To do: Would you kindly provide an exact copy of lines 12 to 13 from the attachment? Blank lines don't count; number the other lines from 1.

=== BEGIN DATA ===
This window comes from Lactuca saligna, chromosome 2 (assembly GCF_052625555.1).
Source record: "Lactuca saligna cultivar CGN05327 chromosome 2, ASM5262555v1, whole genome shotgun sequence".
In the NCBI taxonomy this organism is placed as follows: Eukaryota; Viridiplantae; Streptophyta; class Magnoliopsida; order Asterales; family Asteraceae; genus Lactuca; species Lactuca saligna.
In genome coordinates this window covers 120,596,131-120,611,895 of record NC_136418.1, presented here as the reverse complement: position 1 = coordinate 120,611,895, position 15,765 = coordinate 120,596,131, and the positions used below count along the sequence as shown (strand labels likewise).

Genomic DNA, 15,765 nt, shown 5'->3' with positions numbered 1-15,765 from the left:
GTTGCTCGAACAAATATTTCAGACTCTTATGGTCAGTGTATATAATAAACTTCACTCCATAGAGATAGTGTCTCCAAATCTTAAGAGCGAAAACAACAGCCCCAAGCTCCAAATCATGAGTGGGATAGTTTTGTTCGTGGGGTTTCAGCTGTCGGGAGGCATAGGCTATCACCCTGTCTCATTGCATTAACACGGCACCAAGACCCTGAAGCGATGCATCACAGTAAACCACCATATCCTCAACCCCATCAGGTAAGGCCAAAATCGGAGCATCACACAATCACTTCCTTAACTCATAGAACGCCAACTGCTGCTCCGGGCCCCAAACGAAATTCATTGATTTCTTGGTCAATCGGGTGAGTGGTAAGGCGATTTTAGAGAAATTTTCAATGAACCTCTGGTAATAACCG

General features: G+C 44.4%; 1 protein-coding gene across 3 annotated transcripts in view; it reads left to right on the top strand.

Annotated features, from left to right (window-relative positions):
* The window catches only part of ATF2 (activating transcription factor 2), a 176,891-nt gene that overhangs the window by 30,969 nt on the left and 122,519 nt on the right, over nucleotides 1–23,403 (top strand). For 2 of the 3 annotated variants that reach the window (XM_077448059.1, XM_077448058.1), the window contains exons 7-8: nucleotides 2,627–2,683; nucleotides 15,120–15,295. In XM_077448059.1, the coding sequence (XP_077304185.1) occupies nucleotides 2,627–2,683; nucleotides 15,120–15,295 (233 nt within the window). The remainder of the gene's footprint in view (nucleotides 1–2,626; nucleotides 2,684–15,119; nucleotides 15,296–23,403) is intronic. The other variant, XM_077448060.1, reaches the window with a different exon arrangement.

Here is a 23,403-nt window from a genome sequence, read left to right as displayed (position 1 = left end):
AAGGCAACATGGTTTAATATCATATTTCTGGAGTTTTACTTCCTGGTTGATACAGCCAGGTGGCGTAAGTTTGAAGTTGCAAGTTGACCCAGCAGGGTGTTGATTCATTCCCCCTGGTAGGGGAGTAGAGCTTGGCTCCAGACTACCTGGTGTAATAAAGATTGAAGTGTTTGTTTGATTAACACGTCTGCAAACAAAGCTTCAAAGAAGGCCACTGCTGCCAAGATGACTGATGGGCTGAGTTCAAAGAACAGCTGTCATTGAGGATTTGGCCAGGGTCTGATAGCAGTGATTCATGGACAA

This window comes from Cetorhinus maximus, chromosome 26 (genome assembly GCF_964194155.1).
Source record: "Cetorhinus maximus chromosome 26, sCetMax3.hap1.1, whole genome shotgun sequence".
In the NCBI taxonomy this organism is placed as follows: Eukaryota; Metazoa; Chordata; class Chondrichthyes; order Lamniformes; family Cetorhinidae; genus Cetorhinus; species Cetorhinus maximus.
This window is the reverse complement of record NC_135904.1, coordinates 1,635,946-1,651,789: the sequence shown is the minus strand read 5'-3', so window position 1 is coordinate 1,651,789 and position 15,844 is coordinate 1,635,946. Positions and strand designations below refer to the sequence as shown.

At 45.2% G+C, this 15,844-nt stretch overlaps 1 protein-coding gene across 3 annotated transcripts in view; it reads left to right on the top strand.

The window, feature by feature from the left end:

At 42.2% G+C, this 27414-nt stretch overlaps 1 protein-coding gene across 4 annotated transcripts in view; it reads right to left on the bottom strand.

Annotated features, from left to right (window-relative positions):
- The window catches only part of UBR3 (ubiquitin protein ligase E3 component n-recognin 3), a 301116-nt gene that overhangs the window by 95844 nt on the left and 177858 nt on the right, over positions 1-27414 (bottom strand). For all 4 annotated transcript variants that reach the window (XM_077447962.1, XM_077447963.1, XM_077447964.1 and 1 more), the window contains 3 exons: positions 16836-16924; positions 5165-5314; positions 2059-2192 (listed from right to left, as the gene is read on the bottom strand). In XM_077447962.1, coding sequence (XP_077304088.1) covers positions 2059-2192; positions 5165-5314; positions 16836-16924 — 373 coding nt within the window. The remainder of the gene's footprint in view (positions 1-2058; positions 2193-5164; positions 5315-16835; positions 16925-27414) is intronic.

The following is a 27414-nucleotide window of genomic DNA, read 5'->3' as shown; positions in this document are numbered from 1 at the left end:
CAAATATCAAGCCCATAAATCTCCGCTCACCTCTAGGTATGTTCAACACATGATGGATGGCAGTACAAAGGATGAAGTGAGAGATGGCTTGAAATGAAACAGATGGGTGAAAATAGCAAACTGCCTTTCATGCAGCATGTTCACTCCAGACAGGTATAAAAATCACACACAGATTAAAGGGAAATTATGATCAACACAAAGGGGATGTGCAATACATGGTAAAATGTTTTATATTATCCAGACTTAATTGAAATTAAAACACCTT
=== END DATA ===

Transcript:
This window comes from Cetorhinus maximus, chromosome 26 (genome assembly GCF_964194155.1).
Source record: "Cetorhinus maximus chromosome 26, sCetMax3.hap1.1, whole genome shotgun sequence".